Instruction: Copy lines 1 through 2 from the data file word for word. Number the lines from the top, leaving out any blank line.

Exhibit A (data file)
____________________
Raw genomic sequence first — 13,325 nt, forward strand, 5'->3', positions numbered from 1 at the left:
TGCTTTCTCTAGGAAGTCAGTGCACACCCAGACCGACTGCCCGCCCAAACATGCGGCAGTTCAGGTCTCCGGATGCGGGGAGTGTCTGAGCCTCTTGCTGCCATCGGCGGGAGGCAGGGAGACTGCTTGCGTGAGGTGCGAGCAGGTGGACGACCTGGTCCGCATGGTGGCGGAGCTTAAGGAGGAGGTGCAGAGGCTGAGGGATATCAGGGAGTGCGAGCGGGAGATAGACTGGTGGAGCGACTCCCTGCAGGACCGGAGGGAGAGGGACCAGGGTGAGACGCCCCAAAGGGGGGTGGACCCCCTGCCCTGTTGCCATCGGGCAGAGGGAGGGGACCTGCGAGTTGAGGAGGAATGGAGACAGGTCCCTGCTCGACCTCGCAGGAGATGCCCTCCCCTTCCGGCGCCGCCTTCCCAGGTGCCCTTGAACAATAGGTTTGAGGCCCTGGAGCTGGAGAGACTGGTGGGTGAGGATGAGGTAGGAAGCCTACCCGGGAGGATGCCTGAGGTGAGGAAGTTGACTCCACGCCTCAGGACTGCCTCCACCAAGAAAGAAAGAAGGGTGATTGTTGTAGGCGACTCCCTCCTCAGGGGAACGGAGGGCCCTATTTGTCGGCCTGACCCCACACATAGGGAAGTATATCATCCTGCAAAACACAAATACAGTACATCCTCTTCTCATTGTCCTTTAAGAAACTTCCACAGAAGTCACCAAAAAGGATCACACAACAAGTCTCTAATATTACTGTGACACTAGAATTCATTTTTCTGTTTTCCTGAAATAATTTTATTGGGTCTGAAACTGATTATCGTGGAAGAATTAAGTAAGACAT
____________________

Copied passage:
Raw genomic sequence first — 13,325 nt, forward strand, 5'->3', positions numbered from 1 at the left:
TGCTTTCTCTAGGAAGTCAGTGCACACCCAGACCGACTGCCCGCCCAAACATGCGGCAGTTCAGGTCTCCGGATGCGGGGAGTGTCTGAGCCTCTTGCTGCCATCGGCGGGAGGCAGGGAGACTGCTTGCGTGAGGTGCGAGCAGGTGGACGACCTGGTCCGCATGGTGGCGGAGCTTAAGGAGGAGGTGCAGAGGCTGAGGGATATCAGGGAGTGCGAGCGGGAGATAGACTGGTGGAGCGACTCCCTGCAGGACCGGAGGGAGAGGGACCAGGGTGAGACGCCCCAAAGGGGGGTGGACCCCCTGCCCTGTTGCCATCGGGCAGAGGGAGGGGACCTGCGAGTTGAGGAGGAATGGAGACAGGTCCCTGCTCGACCTCGCAGGAGATGCCCTCCCCTTCCGGCGCCGCCTTCCCAGGTGCCCTTGAACAATAGGTTTGAGGCCCTGGAGCTGGAGAGACTGGTGGGTGAGGATGAGGTAGGAAGCCTACCCGGGAGGATGCCTGAGGTGAGGAAGTTGACTCCACGCCTCAGGACTGCCTCCACCAAGAAAGAAAGAAGGGTGATTGTTGTAGGCGACTCCCTCCTCAGGGGAACGGAGGGCCCTATTTGTCGGCCTGACCCCACACATAGGGAAGTATATCATCCTGCAAAACACAAATACAGTACATCCTCTTCTCATTGTCCTTTAAGAAACTTCCACAGAAGTCACCAAAAAGGATCACACAACAAGTCTCTAATATTACTGTGACACTAGAATTCATTTTTCTGTTTTCCTGAAATAATTTTATTGGGTCTGAAACTGATTATCGTGGAAGAATTAAGTAAGACAT